Newswise — A nationwide survey of people who were pregnant or trying to become pregnant found that overall 54 percent expressed interest in the RSV vaccine during pregnancy. Perceiving RSV as a serious illness in infants was the strongest predictor of likely vaccination during pregnancy. Likelihood to receive the RSV vaccine during pregnancy was also higher among parents with a child at home already. Findings were published in the journal Pediatrics.

Respiratory syncytial virus (RSV) is a leading cause of infection among infants, frequently resulting in hospital or intensive care admission. RSV infection severe enough to require hospitalization has been associated with long-term wheezing and higher risk of future hospitalization for asthma symptoms compared with children not hospitalized with RSV as infants. Almost all children in the United States will contract RSV within the first two years of life.

RSV vaccination during pregnancy has been demonstrated to help prevent RSV-related hospitalizations in infants. The vaccine is now FDA approved and recommended during pregnancy.

“Our study was conducted prior to the RSV vaccine approval, with the goal to use the findings to inform educational efforts on the new recommendations,” said lead author Jennifer Kusma Saper, MD, MS, researcher at Mary Ann & J. Milburn Smith Child Health Outcomes, Research and Evaluation Center at Stanley Manne Children’s Research Institute, Ann & Robert H. Lurie Children’s Hospital of Chicago, and Assistant Professor of Pediatrics at Northwestern University Feinberg School of Medicine. “Research results on the vaccine effectiveness also were not publicly available at the time of the survey. Raising awareness of RSV infection as likely and potentially serious for young children, especially for infants under 6 months, and that it can be prevented with a vaccine during pregnancy, may help promote RSV vaccine uptake.”

The study included a diverse and representative sample of 1,528 participants. Overall, 40 percent of respondents perceived that RSV illness among children is both serious and likely, whereas 45 percent perceived RSV illness as serious but not likely, and 16 percent did not view RSV illness as serious. Twenty percent said they had never heard of RSV.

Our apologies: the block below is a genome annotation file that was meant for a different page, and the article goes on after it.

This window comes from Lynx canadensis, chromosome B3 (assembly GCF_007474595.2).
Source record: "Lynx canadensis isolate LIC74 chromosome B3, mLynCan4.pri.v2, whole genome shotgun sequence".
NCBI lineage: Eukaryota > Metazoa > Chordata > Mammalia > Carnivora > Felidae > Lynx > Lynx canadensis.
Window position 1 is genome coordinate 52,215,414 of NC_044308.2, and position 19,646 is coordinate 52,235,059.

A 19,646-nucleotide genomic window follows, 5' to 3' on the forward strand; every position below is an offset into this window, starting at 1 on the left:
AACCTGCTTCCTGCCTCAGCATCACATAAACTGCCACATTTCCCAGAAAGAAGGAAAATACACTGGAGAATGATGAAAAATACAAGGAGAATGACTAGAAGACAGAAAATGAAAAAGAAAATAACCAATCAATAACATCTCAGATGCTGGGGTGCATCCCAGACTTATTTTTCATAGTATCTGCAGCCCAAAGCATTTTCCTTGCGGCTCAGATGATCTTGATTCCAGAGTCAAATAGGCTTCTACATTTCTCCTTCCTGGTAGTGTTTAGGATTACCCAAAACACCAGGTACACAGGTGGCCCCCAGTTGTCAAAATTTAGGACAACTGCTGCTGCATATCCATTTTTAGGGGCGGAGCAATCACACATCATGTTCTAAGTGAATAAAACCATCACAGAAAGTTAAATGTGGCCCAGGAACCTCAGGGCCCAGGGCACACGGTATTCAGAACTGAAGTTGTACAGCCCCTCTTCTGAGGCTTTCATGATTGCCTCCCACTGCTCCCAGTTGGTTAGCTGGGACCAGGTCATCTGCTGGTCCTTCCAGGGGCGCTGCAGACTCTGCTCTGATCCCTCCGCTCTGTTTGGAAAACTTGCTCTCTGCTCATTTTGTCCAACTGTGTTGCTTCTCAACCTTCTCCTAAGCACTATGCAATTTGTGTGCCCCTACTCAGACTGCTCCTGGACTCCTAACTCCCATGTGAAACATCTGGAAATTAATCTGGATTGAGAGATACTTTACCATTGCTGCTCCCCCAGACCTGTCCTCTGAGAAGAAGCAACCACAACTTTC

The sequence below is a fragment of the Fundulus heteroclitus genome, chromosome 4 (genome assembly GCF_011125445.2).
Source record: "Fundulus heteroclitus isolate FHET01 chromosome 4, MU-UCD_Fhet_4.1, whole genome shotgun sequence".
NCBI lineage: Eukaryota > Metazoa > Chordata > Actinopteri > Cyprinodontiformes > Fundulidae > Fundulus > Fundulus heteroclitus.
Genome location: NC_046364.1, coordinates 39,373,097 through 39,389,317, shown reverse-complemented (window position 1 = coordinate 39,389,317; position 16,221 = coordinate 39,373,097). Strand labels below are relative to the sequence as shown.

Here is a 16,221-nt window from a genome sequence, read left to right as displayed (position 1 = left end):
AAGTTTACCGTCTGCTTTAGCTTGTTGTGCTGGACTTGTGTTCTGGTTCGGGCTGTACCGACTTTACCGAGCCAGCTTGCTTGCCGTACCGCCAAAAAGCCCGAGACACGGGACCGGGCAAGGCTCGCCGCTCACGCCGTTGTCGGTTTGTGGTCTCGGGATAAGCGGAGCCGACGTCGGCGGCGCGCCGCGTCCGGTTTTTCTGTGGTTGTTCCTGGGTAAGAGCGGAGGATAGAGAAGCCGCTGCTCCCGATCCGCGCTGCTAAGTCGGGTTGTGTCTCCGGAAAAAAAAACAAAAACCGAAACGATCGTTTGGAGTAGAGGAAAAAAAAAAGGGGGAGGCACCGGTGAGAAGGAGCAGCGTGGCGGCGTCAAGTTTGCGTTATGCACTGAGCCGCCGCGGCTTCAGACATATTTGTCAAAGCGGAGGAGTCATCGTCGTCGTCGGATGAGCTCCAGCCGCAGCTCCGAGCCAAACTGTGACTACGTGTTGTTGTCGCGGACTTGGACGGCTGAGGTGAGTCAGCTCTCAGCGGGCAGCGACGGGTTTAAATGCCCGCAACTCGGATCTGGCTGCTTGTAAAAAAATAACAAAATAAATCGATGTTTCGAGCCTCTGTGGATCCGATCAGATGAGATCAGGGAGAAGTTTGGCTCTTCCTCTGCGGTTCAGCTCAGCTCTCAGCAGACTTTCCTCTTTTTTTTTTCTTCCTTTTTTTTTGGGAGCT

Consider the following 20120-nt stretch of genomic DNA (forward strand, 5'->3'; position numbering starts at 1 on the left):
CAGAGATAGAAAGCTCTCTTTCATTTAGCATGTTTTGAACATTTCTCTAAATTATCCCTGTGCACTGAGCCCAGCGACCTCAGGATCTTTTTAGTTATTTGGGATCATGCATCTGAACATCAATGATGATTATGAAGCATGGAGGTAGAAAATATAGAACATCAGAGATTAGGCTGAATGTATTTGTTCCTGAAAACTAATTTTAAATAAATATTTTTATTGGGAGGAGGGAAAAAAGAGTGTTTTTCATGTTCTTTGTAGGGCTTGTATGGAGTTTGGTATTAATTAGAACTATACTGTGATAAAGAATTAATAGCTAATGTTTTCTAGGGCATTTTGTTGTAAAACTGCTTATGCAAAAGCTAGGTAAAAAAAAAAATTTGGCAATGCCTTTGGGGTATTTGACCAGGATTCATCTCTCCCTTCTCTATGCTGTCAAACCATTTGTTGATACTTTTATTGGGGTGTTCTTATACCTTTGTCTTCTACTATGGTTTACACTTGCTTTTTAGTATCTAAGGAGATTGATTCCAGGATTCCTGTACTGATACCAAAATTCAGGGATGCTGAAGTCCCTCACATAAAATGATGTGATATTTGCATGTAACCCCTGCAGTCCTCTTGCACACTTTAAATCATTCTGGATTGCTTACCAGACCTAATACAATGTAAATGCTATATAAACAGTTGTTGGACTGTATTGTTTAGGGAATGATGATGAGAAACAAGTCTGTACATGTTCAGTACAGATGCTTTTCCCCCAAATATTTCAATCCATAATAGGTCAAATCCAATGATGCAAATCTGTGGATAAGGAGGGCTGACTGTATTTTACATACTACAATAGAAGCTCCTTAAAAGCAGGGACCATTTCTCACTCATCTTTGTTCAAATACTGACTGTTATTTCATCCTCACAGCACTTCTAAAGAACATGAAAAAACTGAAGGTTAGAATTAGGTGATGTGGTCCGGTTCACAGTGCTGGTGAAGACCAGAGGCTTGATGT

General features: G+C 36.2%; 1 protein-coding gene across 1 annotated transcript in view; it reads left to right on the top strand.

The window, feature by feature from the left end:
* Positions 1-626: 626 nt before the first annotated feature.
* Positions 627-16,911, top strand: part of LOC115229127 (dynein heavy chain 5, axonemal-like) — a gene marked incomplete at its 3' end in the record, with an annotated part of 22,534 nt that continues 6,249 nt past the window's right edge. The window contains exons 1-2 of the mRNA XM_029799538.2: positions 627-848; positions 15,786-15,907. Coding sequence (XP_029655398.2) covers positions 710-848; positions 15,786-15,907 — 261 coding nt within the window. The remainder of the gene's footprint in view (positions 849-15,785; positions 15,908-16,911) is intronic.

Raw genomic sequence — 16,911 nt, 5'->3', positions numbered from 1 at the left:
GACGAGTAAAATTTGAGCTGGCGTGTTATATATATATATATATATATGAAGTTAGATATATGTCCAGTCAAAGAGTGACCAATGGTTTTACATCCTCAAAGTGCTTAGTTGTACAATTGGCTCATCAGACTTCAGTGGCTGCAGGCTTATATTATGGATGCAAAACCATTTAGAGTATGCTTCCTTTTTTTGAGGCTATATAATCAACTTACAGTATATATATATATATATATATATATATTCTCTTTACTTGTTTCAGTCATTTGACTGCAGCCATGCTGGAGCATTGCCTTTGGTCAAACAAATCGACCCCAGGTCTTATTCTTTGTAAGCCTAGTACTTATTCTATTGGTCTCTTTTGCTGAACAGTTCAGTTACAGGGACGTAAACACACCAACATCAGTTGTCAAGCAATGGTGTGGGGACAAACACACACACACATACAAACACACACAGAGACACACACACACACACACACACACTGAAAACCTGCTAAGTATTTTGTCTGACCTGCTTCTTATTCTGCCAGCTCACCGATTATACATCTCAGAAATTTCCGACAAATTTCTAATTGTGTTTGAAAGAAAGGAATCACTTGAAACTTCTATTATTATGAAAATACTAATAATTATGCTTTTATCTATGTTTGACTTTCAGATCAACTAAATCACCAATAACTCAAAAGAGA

Sixty-three percent of respondents who thought that RSV illness was both serious and likely reported they would be very likely to get vaccinated against RSV during pregnancy, while only 31 percent of those who thought RSV illness was not serious (regardless of whether they thought it was likely) would do so.

“Our findings clearly show that in order to increase RSV vaccination during pregnancy and spare infants from potentially severe infection, future parents need to be well informed about the serious risks RSV may pose to their child,” said Dr. Saper.

Research at Ann & Robert H. Lurie Children’s Hospital of Chicago is conducted through Stanley Manne Children’s Research Institute, which is focused on improving child health, transforming pediatric medicine and ensuring healthier futures through the relentless pursuit of knowledge. Lurie Children’s is a nonprofit organization committed to providing access to exceptional care for every child. It is ranked as one of the nation’s top children’s hospitals by U.S. News & World Report. Lurie Children’s is the pediatric training ground for Northwestern University Feinberg School of Medicine.

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Pediatrics, Apr-2024